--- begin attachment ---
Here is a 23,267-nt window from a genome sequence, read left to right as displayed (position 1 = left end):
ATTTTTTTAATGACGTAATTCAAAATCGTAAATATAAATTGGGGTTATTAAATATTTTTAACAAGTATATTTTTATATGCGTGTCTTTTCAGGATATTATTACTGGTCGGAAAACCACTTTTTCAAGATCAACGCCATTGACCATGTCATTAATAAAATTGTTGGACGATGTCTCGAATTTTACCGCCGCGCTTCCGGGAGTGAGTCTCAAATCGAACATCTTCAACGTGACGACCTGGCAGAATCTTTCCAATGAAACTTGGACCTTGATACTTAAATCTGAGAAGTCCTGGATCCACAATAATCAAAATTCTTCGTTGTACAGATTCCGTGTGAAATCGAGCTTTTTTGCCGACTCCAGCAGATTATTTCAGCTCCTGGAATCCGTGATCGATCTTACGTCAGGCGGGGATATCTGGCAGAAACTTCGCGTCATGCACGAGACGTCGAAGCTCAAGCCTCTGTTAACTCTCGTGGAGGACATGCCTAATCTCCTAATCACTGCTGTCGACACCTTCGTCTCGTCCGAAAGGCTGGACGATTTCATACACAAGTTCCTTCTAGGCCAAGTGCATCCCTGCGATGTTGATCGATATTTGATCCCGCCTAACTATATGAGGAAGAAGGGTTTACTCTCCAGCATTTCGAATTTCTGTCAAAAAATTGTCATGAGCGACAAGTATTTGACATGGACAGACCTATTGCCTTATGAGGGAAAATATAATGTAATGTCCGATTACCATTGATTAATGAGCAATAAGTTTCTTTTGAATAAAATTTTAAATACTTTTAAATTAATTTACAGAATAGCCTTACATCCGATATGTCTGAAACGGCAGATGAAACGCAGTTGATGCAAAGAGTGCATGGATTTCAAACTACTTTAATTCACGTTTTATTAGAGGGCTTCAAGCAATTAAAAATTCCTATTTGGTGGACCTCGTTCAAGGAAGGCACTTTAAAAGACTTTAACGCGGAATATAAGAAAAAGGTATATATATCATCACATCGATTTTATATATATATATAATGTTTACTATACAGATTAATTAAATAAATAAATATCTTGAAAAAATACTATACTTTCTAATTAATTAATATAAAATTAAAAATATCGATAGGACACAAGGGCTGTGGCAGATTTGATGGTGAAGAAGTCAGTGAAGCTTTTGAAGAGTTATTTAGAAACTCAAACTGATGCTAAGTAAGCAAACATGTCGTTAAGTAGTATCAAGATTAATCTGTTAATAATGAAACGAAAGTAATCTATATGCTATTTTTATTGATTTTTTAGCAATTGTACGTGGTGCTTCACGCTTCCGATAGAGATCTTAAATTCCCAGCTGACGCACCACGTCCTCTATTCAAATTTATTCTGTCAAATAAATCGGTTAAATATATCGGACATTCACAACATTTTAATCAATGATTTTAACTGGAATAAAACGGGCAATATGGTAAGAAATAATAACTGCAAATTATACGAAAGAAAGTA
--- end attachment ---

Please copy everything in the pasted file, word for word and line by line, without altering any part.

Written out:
Here is a 23,267-nt window from a genome sequence, read left to right as displayed (position 1 = left end):
ATTTTTTTAATGACGTAATTCAAAATCGTAAATATAAATTGGGGTTATTAAATATTTTTAACAAGTATATTTTTATATGCGTGTCTTTTCAGGATATTATTACTGGTCGGAAAACCACTTTTTCAAGATCAACGCCATTGACCATGTCATTAATAAAATTGTTGGACGATGTCTCGAATTTTACCGCCGCGCTTCCGGGAGTGAGTCTCAAATCGAACATCTTCAACGTGACGACCTGGCAGAATCTTTCCAATGAAACTTGGACCTTGATACTTAAATCTGAGAAGTCCTGGATCCACAATAATCAAAATTCTTCGTTGTACAGATTCCGTGTGAAATCGAGCTTTTTTGCCGACTCCAGCAGATTATTTCAGCTCCTGGAATCCGTGATCGATCTTACGTCAGGCGGGGATATCTGGCAGAAACTTCGCGTCATGCACGAGACGTCGAAGCTCAAGCCTCTGTTAACTCTCGTGGAGGACATGCCTAATCTCCTAATCACTGCTGTCGACACCTTCGTCTCGTCCGAAAGGCTGGACGATTTCATACACAAGTTCCTTCTAGGCCAAGTGCATCCCTGCGATGTTGATCGATATTTGATCCCGCCTAACTATATGAGGAAGAAGGGTTTACTCTCCAGCATTTCGAATTTCTGTCAAAAAATTGTCATGAGCGACAAGTATTTGACATGGACAGACCTATTGCCTTATGAGGGAAAATATAATGTAATGTCCGATTACCATTGATTAATGAGCAATAAGTTTCTTTTGAATAAAATTTTAAATACTTTTAAATTAATTTACAGAATAGCCTTACATCCGATATGTCTGAAACGGCAGATGAAACGCAGTTGATGCAAAGAGTGCATGGATTTCAAACTACTTTAATTCACGTTTTATTAGAGGGCTTCAAGCAATTAAAAATTCCTATTTGGTGGACCTCGTTCAAGGAAGGCACTTTAAAAGACTTTAACGCGGAATATAAGAAAAAGGTATATATATCATCACATCGATTTTATATATATATATAATGTTTACTATACAGATTAATTAAATAAATAAATATCTTGAAAAAATACTATACTTTCTAATTAATTAATATAAAATTAAAAATATCGATAGGACACAAGGGCTGTGGCAGATTTGATGGTGAAGAAGTCAGTGAAGCTTTTGAAGAGTTATTTAGAAACTCAAACTGATGCTAAGTAAGCAAACATGTCGTTAAGTAGTATCAAGATTAATCTGTTAATAATGAAACGAAAGTAATCTATATGCTATTTTTATTGATTTTTTAGCAATTGTACGTGGTGCTTCACGCTTCCGATAGAGATCTTAAATTCCCAGCTGACGCACCACGTCCTCTATTCAAATTTATTCTGTCAAATAAATCGGTTAAATATATCGGACATTCACAACATTTTAATCAATGATTTTAACTGGAATAAAACGGGCAATATGGTAAGAAATAATAACTGCAAATTATACGAAAGAAAGTA